Knowing what you Play

An efficient way to improve on guitar is to be able to know what ai's you are playing at any moment in time. If you are able to do this then you'll be able to control which notes you are playing and avoid mistakes. Even though this sounds basic this is the most important thing to learn in this course.

For example, if the context was a D major scale, or in other words the collection of ai's 0 2 4 5 7 9 11 where we are anchored to the fretboard by a 0 at fret 5 on string 9*. And our goal was to improvise single notes over top of this then by keeping track of the current note's ai that we are playing we would always know whether or not we are succeeding at playing notes from that scale.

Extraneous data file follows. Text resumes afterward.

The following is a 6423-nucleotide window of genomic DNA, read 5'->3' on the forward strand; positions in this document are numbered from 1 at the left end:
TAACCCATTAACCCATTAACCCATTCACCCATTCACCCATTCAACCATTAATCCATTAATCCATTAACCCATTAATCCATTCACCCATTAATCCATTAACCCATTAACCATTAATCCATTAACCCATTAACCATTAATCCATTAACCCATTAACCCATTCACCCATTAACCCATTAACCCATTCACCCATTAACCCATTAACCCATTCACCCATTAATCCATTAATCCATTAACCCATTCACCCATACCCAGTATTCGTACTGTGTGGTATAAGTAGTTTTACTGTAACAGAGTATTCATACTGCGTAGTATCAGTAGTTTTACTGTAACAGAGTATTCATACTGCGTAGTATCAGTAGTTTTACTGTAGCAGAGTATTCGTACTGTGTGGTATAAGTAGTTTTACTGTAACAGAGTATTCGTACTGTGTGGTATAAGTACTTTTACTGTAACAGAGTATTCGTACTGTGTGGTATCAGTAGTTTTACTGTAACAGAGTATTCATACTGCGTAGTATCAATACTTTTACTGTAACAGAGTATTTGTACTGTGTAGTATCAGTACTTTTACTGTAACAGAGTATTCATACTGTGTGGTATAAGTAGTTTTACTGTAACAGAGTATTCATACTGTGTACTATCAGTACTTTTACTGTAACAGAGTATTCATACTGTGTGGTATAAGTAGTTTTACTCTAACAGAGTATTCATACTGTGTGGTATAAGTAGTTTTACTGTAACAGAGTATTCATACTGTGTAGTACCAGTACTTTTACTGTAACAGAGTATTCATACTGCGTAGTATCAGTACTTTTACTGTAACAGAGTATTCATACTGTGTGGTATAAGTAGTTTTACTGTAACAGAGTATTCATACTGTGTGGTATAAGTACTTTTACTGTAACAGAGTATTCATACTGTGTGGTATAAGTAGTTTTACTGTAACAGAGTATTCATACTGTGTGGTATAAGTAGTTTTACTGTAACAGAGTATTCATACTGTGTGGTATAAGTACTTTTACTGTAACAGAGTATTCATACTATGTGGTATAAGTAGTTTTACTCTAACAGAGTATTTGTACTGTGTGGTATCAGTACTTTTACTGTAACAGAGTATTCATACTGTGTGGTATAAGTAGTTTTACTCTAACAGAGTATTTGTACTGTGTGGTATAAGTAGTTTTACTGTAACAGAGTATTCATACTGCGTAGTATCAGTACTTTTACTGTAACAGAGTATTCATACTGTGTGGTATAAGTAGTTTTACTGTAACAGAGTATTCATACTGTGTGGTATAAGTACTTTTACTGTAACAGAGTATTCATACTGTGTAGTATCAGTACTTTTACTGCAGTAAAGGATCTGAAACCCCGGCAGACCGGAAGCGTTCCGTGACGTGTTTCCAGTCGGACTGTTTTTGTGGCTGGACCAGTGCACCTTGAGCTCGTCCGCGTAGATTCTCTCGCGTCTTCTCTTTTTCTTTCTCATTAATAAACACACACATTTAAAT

For example if we were playing 5 somewhere on the fretboard, and we moved one string over (towards the thinner/higher pitched strings), then we would now be playing a 10, which is not part of the ai's defined by the major scale. So this note might sound off.

By playing like this we are able to make a connection between our notation and the way things sounds, and over time it will give us a way to connect ai's with sounds and allow us to communicate better using the instrument.

In the next lessons we will learn about how we can extend upon the primitive example we looked at with D major and see how we can make it more powerful.